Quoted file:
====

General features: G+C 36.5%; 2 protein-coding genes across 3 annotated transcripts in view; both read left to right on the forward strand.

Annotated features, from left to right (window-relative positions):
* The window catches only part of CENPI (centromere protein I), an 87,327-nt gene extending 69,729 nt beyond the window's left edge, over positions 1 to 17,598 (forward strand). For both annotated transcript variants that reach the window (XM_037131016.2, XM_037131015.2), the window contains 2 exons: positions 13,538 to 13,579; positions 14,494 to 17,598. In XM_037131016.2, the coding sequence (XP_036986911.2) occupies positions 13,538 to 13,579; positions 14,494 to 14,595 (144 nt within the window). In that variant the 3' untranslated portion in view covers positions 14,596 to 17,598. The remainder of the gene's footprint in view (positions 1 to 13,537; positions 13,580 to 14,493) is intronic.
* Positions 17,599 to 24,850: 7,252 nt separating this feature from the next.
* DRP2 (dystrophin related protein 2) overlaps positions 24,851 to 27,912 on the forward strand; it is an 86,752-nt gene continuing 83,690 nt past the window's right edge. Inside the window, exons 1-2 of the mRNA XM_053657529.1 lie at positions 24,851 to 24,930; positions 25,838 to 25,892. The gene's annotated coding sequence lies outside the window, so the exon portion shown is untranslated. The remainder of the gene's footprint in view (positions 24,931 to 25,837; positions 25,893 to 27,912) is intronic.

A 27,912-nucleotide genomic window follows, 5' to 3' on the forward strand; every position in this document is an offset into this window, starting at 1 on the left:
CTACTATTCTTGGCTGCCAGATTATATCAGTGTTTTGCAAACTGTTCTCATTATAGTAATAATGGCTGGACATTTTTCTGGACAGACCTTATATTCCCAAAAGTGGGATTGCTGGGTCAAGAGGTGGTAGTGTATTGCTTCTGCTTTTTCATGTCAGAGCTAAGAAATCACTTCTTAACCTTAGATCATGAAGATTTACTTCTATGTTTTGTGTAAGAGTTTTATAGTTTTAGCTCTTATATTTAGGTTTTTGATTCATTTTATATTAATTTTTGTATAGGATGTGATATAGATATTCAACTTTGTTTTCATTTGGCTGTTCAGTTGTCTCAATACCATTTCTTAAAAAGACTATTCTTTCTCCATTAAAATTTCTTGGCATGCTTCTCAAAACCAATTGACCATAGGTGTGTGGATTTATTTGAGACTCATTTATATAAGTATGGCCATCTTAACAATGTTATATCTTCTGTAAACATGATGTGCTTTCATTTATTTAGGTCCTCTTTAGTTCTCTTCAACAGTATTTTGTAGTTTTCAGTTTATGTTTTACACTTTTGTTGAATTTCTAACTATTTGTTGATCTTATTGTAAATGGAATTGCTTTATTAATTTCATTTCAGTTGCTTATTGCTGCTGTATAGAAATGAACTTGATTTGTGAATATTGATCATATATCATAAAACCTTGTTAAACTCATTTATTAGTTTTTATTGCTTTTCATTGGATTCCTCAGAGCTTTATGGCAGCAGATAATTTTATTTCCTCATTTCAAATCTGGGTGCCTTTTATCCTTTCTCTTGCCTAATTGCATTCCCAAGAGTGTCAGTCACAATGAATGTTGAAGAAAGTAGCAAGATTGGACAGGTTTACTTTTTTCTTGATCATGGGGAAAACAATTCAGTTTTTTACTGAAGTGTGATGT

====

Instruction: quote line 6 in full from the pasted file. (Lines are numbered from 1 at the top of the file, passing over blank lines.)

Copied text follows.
A 27,912-nucleotide genomic window follows, 5' to 3' on the forward strand; every position in this document is an offset into this window, starting at 1 on the left: